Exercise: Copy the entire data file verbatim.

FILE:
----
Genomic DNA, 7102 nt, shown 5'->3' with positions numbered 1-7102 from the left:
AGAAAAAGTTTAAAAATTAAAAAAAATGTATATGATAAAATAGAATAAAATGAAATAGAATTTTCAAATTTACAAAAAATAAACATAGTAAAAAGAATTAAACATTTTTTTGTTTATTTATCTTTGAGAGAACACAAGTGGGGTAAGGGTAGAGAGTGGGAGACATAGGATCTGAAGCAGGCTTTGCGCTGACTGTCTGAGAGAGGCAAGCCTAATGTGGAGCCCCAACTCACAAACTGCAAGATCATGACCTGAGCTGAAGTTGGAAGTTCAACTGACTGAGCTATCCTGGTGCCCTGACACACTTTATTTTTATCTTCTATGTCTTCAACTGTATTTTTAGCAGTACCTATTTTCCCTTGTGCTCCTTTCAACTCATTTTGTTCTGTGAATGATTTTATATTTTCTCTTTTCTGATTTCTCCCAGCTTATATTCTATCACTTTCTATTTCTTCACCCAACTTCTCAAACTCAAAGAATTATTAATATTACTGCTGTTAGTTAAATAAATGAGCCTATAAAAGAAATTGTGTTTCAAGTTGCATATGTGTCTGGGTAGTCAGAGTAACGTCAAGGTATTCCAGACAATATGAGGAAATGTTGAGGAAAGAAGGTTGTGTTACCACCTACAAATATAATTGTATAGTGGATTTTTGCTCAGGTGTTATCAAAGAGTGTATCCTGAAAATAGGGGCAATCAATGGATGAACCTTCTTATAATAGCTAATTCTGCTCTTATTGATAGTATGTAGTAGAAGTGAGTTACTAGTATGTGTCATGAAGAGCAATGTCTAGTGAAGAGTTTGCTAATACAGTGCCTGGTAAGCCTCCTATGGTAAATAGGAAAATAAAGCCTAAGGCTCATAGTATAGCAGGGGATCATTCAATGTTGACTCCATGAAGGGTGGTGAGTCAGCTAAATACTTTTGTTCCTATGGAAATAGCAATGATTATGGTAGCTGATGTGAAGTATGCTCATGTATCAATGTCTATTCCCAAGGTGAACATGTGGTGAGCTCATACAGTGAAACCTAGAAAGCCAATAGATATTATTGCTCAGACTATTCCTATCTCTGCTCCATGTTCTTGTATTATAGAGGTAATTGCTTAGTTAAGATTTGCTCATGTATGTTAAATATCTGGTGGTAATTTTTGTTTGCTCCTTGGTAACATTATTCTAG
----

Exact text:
Genomic DNA, 7102 nt, shown 5'->3' with positions numbered 1-7102 from the left:
AGAAAAAGTTTAAAAATTAAAAAAAATGTATATGATAAAATAGAATAAAATGAAATAGAATTTTCAAATTTACAAAAAATAAACATAGTAAAAAGAATTAAACATTTTTTTGTTTATTTATCTTTGAGAGAACACAAGTGGGGTAAGGGTAGAGAGTGGGAGACATAGGATCTGAAGCAGGCTTTGCGCTGACTGTCTGAGAGAGGCAAGCCTAATGTGGAGCCCCAACTCACAAACTGCAAGATCATGACCTGAGCTGAAGTTGGAAGTTCAACTGACTGAGCTATCCTGGTGCCCTGACACACTTTATTTTTATCTTCTATGTCTTCAACTGTATTTTTAGCAGTACCTATTTTCCCTTGTGCTCCTTTCAACTCATTTTGTTCTGTGAATGATTTTATATTTTCTCTTTTCTGATTTCTCCCAGCTTATATTCTATCACTTTCTATTTCTTCACCCAACTTCTCAAACTCAAAGAATTATTAATATTACTGCTGTTAGTTAAATAAATGAGCCTATAAAAGAAATTGTGTTTCAAGTTGCATATGTGTCTGGGTAGTCAGAGTAACGTCAAGGTATTCCAGACAATATGAGGAAATGTTGAGGAAAGAAGGTTGTGTTACCACCTACAAATATAATTGTATAGTGGATTTTTGCTCAGGTGTTATCAAAGAGTGTATCCTGAAAATAGGGGCAATCAATGGATGAACCTTCTTATAATAGCTAATTCTGCTCTTATTGATAGTATGTAGTAGAAGTGAGTTACTAGTATGTGTCATGAAGAGCAATGTCTAGTGAAGAGTTTGCTAATACAGTGCCTGGTAAGCCTCCTATGGTAAATAGGAAAATAAAGCCTAAGGCTCATAGTATAGCAGGGGATCATTCAATGTTGACTCCATGAAGGGTGGTGAGTCAGCTAAATACTTTTGTTCCTATGGAAATAGCAATGATTATGGTAGCTGATGTGAAGTATGCTCATGTATCAATGTCTATTCCCAAGGTGAACATGTGGTGAGCTCATACAGTGAAACCTAGAAAGCCAATAGATATTATTGCTCAGACTATTCCTATCTCTGCTCCATGTTCTTGTATTATAGAGGTAATTGCTTAGTTAAGATTTGCTCATGTATGTTAAATATCTGGTGGTAATTTTTGTTTGCTCCTTGGTAACATTATTCTAG